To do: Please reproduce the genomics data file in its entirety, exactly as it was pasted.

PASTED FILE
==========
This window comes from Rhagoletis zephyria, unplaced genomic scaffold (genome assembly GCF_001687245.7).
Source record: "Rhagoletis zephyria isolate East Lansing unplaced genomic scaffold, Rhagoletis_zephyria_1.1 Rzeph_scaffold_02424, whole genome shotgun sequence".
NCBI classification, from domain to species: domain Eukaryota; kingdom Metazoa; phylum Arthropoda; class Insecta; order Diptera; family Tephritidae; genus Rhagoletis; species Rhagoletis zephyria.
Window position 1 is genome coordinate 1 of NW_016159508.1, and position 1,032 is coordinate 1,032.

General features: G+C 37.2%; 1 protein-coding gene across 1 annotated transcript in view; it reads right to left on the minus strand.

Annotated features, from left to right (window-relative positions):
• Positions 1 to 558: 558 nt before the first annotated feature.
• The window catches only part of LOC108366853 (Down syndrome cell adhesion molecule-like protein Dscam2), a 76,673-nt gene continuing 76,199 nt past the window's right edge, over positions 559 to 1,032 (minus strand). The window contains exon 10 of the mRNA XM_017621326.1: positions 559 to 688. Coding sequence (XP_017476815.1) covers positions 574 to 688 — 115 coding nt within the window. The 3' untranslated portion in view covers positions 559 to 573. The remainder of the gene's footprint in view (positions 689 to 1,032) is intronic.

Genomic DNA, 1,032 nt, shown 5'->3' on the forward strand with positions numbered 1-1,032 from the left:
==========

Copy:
This window comes from Rhagoletis zephyria, unplaced genomic scaffold (genome assembly GCF_001687245.7).
Source record: "Rhagoletis zephyria isolate East Lansing unplaced genomic scaffold, Rhagoletis_zephyria_1.1 Rzeph_scaffold_02424, whole genome shotgun sequence".
NCBI classification, from domain to species: domain Eukaryota; kingdom Metazoa; phylum Arthropoda; class Insecta; order Diptera; family Tephritidae; genus Rhagoletis; species Rhagoletis zephyria.
Window position 1 is genome coordinate 1 of NW_016159508.1, and position 1,032 is coordinate 1,032.

General features: G+C 37.2%; 1 protein-coding gene across 1 annotated transcript in view; it reads right to left on the minus strand.

Annotated features, from left to right (window-relative positions):
• Positions 1 to 558: 558 nt before the first annotated feature.
• The window catches only part of LOC108366853 (Down syndrome cell adhesion molecule-like protein Dscam2), a 76,673-nt gene continuing 76,199 nt past the window's right edge, over positions 559 to 1,032 (minus strand). The window contains exon 10 of the mRNA XM_017621326.1: positions 559 to 688. Coding sequence (XP_017476815.1) covers positions 574 to 688 — 115 coding nt within the window. The 3' untranslated portion in view covers positions 559 to 573. The remainder of the gene's footprint in view (positions 689 to 1,032) is intronic.

Genomic DNA, 1,032 nt, shown 5'->3' on the forward strand with positions numbered 1-1,032 from the left: